UMass Economics Working Papers

Working Paper: Is Environmental Justice Good for White Folks?

The following working paper by Michael Ash, James K. Boyce, Grace Chang, and Helen Scharber is now available on our website:

Is Environmental Justice Good for White Folks?


This paper examines spatial variations in exposure to toxic air pollution from industrial facilities in urban areas of the United States, using geographic microdata from the U.S. Environmental Protection Agency’s RiskScreening Environmental Indicators project. We find that average exposure in an urban area is positively correlated with the extent of racial and ethnic disparity in the distribution of the exposure burden. This correlation could arise from causal linkages in either or both directions: the ability to displace pollution onto minorities may lower the effective cost of pollution for industrial firms; and higher average pollution burdens may induce whites to invest more political capital in efforts to influence firms’ siting decisions. Furthermore, we find that in urban areas with higher minority pollutionexposure discrepancies, average exposures tend to be higher for all population subgroups, including whites. In other words, improvements in environmental justice in the United States could benefit not only minorities but also whites.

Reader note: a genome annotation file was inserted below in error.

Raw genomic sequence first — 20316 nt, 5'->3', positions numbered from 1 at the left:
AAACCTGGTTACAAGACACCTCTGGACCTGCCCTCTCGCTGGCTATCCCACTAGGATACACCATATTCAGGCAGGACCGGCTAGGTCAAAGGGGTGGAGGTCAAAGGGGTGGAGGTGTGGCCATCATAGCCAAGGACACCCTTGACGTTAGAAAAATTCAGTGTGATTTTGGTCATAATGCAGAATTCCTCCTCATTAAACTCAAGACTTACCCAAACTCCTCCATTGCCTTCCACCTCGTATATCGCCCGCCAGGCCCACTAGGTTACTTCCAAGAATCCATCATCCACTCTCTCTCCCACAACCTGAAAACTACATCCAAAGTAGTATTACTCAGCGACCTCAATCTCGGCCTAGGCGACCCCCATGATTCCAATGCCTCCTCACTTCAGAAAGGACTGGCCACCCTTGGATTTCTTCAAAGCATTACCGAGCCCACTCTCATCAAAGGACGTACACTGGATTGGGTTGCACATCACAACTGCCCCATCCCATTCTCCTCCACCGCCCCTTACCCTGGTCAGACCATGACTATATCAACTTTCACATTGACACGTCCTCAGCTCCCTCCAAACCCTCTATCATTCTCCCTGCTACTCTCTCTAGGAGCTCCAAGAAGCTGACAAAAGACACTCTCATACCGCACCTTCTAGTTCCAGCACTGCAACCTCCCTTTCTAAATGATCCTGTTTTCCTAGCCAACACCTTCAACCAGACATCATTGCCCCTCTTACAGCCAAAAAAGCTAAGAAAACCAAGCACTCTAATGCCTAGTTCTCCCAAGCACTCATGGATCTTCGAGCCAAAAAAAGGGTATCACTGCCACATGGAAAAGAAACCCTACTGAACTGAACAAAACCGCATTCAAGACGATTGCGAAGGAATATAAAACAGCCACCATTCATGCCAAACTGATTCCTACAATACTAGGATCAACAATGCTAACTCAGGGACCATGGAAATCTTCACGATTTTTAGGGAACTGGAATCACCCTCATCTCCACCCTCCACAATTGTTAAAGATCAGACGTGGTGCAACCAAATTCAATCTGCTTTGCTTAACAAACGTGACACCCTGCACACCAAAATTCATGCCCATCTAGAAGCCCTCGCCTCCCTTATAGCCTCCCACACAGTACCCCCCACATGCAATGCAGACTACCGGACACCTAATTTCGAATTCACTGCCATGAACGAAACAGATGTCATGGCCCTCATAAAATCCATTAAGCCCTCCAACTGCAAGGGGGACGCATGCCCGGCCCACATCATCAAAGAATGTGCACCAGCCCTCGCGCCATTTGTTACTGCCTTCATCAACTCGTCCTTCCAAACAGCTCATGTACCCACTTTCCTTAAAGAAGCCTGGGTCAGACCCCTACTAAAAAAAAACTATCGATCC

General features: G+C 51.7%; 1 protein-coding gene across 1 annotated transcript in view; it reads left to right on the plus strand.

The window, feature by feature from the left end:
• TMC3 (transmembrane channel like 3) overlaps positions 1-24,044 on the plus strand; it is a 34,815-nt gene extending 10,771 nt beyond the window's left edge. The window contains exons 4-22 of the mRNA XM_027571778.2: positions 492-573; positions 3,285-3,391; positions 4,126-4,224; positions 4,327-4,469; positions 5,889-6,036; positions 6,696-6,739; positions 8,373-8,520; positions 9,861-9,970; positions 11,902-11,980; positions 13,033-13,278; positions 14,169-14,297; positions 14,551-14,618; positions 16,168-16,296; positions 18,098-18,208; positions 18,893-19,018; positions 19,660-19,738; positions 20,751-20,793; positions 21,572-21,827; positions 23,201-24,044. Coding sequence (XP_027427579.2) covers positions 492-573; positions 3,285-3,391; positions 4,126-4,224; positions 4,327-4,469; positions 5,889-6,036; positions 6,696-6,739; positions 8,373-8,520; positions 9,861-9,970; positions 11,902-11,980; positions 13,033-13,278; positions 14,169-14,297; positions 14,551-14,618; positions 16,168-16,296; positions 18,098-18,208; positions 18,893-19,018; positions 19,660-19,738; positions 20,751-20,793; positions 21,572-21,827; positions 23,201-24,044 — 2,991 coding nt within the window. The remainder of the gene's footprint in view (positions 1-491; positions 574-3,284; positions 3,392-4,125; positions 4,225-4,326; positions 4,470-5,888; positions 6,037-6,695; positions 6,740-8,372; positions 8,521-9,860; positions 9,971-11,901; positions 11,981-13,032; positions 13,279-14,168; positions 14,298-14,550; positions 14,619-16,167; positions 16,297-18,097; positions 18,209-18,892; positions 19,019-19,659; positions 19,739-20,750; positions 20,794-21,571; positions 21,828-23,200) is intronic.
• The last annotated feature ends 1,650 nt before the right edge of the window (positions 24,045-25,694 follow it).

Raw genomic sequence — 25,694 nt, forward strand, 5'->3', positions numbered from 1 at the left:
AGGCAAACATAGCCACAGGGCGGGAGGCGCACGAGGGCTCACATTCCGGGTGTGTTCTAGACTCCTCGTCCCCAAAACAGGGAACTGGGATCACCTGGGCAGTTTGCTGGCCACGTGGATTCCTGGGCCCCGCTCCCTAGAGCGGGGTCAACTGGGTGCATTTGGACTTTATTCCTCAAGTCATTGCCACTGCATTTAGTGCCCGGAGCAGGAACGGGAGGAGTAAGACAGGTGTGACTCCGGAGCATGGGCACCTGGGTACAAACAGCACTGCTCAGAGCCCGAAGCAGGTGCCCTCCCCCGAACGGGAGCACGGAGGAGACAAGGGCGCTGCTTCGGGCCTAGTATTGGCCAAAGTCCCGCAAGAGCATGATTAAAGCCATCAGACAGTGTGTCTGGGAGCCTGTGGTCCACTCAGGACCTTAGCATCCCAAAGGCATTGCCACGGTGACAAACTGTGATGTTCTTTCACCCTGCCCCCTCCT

Dube quoted in Time article, “Health Reform: Weighing Up the Employer Mandate”

Arindrajit Dube

San Francisco’s two-year-old mandate requiring employers to boost their health insurance spending has had little impact on their operations, according to an analysis by Arindrajit Dube, economics, and two other economists. (Time, 7/26/10)

Health Reform: Weighing Up the Employer Mandate
July 26, 2010

But at least in San Francisco, where an employer mandate was instituted in 2008, most business owners are embracing the new rule and reporting it’s had little impact on their operations. A new analysis of the city’s mandate, written by three economists, reports that although three-quarters of employers were forced to bump up their health-insurance spending, 64% still support the law. “Employers have found that it’s actually become easier to pay for it than they thought,” says Arindrajit Dube, one of the authors and a labor economist at the University of Massachusetts at Amherst.